North Olmsted sanitary sewer customers should brace for a six-year, 13% rate increase that’s expected to start in 2022.

City Council is scheduled Tuesday to adopt an eight-year sewer rate plan that includes planned increases starting in 2022 and continuing annually through 2027. Rates would go up 13% over the six-year-period.

City leaders are proposing to hold rates steady for 2020 and 2021 with no increase. But rates would go up 2% annually from 2022 through 2025. They would increase 2.5 % in 2026 and 2027.

If approved, the average monthly bill would increase from $43.03 to $48.94, or just more than $5 by 2027, according to information provided by North Olmsted Finance Director Carrie Copfer. The average customer would pay $60 more a year for sewer service by 2027.

The sewer bill is based on the amount of water a customer uses. The average home uses 500 cubic feet of water a month, Copfer said. Customers who use less water will pay less. Customers who use more water would pay more.

The rate plan would also affect the monthly minimum fee the city charges, which now is $10.51 for 100 cubic feet of water or less. That rate would jump to $11.95 a month, an increase of $1.44 a month by 2027.

The proposed rate increase would raise $182,182 in 2022. Gross estimated revenues that year for the city would be $10.89 million, according to figures provided by the city.

By 2027, gross estimated revenues would be $11.96 million, with the annual rate increase adding $252,664 to that amount.

Copfer said the rate increase would provide enough money to meet the financial needs of the North Olmsted sewage treatment plant and collection system, as well as projected cost of operations, maintenance and repairs.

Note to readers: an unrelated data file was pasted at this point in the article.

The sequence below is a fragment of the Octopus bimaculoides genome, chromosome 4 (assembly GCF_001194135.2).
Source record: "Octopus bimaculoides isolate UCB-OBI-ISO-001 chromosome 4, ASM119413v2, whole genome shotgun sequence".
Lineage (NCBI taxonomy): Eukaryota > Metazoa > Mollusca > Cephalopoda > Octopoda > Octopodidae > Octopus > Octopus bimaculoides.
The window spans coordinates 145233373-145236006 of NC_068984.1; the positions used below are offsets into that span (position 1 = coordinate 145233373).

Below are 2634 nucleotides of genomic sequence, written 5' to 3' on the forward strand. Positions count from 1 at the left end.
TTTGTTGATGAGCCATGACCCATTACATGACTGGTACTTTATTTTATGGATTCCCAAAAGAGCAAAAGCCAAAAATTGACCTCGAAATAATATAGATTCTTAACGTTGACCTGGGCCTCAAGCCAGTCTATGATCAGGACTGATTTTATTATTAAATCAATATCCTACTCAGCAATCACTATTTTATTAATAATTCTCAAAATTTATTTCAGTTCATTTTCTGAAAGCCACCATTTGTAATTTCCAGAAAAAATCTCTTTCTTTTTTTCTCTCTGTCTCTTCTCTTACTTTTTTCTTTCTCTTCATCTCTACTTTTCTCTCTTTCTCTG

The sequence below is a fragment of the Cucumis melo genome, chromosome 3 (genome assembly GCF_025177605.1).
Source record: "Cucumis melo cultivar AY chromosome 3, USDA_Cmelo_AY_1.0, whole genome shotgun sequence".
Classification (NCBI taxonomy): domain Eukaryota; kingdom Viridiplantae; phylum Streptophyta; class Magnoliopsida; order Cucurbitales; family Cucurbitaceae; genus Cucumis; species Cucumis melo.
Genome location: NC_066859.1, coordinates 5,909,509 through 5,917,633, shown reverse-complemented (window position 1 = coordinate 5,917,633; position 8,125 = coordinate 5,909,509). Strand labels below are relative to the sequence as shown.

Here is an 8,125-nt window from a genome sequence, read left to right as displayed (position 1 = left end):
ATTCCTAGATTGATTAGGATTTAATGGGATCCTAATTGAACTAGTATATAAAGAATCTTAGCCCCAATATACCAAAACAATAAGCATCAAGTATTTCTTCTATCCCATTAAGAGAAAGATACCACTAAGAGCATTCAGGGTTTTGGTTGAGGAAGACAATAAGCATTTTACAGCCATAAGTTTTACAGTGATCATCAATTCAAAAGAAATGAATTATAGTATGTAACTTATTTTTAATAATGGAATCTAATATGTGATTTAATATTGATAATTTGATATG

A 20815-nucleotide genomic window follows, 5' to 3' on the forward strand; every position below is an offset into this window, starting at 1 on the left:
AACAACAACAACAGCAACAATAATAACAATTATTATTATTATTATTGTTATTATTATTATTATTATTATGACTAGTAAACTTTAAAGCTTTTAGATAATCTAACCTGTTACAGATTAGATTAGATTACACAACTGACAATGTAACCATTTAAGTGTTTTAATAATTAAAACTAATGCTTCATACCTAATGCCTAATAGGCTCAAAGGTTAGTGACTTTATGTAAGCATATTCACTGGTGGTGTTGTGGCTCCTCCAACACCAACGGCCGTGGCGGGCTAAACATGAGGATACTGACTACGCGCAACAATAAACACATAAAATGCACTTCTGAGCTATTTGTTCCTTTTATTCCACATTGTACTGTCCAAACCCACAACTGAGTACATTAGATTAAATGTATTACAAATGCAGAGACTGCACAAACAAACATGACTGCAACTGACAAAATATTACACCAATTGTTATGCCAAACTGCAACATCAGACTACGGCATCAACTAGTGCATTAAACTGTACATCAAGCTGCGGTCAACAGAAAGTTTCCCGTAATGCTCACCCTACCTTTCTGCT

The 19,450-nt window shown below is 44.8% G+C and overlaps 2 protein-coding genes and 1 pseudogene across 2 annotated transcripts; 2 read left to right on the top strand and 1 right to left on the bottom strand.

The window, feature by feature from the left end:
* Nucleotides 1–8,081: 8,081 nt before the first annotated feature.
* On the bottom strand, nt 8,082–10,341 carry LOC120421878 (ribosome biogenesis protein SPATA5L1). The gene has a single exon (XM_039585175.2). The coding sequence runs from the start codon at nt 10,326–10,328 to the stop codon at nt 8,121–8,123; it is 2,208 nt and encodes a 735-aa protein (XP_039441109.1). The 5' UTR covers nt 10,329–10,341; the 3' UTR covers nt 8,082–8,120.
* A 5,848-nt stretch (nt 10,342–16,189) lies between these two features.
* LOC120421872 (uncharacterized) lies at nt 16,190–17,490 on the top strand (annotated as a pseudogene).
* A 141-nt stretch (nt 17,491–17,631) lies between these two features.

The proposed increases are less than the increases the city instituted between 2011 and 2019, when rates went up 65% to meet Ohio EPA mandates to upgrade the North Olmsted sewage treatment plant.

City Council’s Environmental Control Committee recommended passing the proposal. Committee Chairwoman Mary Ellen Hemann said the city needs to make sure the plant can provide the proper services.

The proposal also would establish a homestead exemption program through the Cleveland Division of Water that would offer lower rates, depending on how much water is used. To qualify for that, the customer must be 65 or older, or totally and permanently disabled; must own and live at the property where the water is used and must have an annual income of less than $34,000 annually.

The proposal would also offer a water affordability program for families with lower incomes, which could be applied for through the CHN Housing Partners at 216-774-2349.

Contact this reporter at assoceditor@westlifenews.com or 440-871-5797.

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